“Chữ Nôm, is the ancient ideographic vernacular script of the Vietnamese language. After Vietnamese independence from China in 939 CE, chữ Nôm, an ideographic script that represents Vietnamese speech, became the national script. For the next 1000 years—from the 10th century and into the 20th—much of Vietnamese literature, philosophy, history, law, medicine, religion, and government policy was written in Nôm script. During the 24 years of the Tây-Sơn emperors (1788-1802), all administrative documents were written in Chữ Nôm. In other words, approximately 1,000 years of Vietnamese cultural history is recorded in this unique system.
This heritage is now nearly lost. With the 17th century advent of quốc ngữ – the modern Roman-style script—Nôm literacy gradually died out. The French colonial government decreed against its use. Today, less than 100 scholars world-wide can read Nôm. Much of Việt Nam’s vast, written history is, in effect, inaccessible to the 80 million speakers of the language.”1
“Chữ Nôm (𡨸喃, IPA: [cɨ̌ˀ nom], literally “Southern characters”),2 in earlier times also called Chữ Nam (𡨸南) or Quốc Âm (國音, “National sound“), is a logographic writing system formerly used to write the Vietnamese language. It used the standard set of classical Chinese characters to represent Sino-Vietnamese vocabulary and some native Vietnamese words, while new characters were created on the Chinese model to represent other words.3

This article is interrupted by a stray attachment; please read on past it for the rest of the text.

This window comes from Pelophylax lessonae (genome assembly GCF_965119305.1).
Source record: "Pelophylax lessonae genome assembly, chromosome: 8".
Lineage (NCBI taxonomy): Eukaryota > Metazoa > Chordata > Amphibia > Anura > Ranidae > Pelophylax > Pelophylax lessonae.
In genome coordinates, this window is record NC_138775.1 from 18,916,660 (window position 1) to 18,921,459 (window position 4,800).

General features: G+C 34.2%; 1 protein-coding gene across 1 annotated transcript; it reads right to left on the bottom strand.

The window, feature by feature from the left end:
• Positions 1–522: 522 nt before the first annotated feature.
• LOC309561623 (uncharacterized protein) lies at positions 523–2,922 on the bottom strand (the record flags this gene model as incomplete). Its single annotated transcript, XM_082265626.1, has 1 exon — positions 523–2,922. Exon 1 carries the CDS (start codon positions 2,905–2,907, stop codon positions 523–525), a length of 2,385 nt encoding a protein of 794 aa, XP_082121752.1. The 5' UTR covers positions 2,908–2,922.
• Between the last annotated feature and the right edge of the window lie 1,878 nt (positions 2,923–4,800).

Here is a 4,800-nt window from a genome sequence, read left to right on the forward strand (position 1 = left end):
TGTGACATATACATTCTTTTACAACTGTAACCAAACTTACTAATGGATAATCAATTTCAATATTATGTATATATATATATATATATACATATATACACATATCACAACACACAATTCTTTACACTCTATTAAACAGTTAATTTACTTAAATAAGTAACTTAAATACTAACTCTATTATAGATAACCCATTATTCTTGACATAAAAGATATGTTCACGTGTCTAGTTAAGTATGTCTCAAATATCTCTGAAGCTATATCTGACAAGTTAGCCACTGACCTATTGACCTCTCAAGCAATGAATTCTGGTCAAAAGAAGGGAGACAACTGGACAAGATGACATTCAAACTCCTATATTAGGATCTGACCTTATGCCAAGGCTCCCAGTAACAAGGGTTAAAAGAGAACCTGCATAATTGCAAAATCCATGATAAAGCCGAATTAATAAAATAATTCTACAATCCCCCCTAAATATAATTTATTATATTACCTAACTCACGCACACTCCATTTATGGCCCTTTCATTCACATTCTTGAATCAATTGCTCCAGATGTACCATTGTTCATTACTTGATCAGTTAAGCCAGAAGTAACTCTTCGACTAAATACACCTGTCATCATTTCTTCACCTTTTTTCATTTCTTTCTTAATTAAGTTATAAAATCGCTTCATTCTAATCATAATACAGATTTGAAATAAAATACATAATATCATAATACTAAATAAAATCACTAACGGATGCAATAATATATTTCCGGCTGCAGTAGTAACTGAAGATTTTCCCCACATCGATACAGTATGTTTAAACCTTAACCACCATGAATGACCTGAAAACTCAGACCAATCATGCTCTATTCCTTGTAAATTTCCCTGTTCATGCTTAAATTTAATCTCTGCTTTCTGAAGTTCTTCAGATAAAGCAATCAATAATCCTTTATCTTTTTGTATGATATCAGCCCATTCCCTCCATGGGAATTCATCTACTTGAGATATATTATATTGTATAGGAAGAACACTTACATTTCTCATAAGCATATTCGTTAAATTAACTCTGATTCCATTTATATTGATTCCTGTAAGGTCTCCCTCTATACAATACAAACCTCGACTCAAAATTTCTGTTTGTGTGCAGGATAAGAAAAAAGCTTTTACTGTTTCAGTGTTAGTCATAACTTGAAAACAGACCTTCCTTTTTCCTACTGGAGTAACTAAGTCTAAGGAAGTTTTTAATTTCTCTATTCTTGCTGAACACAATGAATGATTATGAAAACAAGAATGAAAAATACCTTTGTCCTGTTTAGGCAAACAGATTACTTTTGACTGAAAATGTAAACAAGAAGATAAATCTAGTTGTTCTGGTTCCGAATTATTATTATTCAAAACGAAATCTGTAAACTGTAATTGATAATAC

Although formal writing in Vietnam was done in classical Chinese,4 until the early 20th century (except for two brief interludes), chữ Nôm was widely used between the 15th and 19th centuries by Vietnam’s cultured elite, including women, for popular works, many in verse. One of the best-known pieces of Vietnamese literature, The Tale of Kiều, was composed in chữ Nôm.
In the 1920s, the Latin-based Vietnamese alphabet created by Jesuit missionaries displaced chữ Nôm as the preferred way to record Vietnamese. While Han characters are still used for decorative, historic and ceremonial value and as symbols of good luck, Nôm characters have fallen into disuse in any other function in modern Vietnam in favour of the alphabet. The task of preservation and study of Vietnamese texts written in Nôm (but also classical Chinese texts from Vietnam) is conducted by the Institute of Hán-Nôm Studies in Hanoi.”5
… updating …
1 Source: Vietnamese Nom Preservation Foundation.
2 Nguyễn, Khuê (2009). Chữ Nôm: cơ sở và nâng cao. Ho Chi Minh City National University Publishing House. p. 5.
3 “Chữ-nôm script”. Omniglot.
4 Nguyễn, Tri Tài (2002). Giáo trình tiếng Hán. Tập I: Cơ sở. Ho Chi Minh City National University Publishing House. p. 5.
5 Source: The Wikipedia Encyclopedia.
BAN TU THƯ